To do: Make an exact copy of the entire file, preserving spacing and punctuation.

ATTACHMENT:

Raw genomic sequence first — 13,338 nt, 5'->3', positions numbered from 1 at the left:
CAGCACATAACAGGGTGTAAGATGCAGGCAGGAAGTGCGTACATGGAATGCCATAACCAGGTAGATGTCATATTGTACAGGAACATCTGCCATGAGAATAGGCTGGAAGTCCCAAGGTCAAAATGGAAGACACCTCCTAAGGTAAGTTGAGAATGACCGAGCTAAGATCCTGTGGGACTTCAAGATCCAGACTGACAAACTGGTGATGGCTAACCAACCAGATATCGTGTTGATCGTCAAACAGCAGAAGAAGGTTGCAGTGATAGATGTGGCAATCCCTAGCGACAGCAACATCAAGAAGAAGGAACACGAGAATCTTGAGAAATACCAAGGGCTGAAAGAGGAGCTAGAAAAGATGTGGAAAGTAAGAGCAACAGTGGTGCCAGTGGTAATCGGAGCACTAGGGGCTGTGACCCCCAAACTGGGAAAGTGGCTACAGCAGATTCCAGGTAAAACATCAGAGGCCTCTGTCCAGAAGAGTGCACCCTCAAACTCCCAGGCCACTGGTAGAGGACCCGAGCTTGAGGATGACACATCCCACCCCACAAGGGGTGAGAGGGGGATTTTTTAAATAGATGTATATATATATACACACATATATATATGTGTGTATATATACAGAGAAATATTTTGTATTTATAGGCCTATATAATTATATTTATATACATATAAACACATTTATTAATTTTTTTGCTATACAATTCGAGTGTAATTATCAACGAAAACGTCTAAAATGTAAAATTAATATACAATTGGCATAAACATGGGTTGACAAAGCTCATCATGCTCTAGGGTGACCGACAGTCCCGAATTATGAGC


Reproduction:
Raw genomic sequence first — 13,338 nt, 5'->3', positions numbered from 1 at the left:
CAGCACATAACAGGGTGTAAGATGCAGGCAGGAAGTGCGTACATGGAATGCCATAACCAGGTAGATGTCATATTGTACAGGAACATCTGCCATGAGAATAGGCTGGAAGTCCCAAGGTCAAAATGGAAGACACCTCCTAAGGTAAGTTGAGAATGACCGAGCTAAGATCCTGTGGGACTTCAAGATCCAGACTGACAAACTGGTGATGGCTAACCAACCAGATATCGTGTTGATCGTCAAACAGCAGAAGAAGGTTGCAGTGATAGATGTGGCAATCCCTAGCGACAGCAACATCAAGAAGAAGGAACACGAGAATCTTGAGAAATACCAAGGGCTGAAAGAGGAGCTAGAAAAGATGTGGAAAGTAAGAGCAACAGTGGTGCCAGTGGTAATCGGAGCACTAGGGGCTGTGACCCCCAAACTGGGAAAGTGGCTACAGCAGATTCCAGGTAAAACATCAGAGGCCTCTGTCCAGAAGAGTGCACCCTCAAACTCCCAGGCCACTGGTAGAGGACCCGAGCTTGAGGATGACACATCCCACCCCACAAGGGGTGAGAGGGGGATTTTTTAAATAGATGTATATATATATACACACATATATATATGTGTGTATATATACAGAGAAATATTTTGTATTTATAGGCCTATATAATTATATTTATATACATATAAACACATTTATTAATTTTTTTGCTATACAATTCGAGTGTAATTATCAACGAAAACGTCTAAAATGTAAAATTAATATACAATTGGCATAAACATGGGTTGACAAAGCTCATCATGCTCTAGGGTGACCGACAGTCCCGAATTATGAGC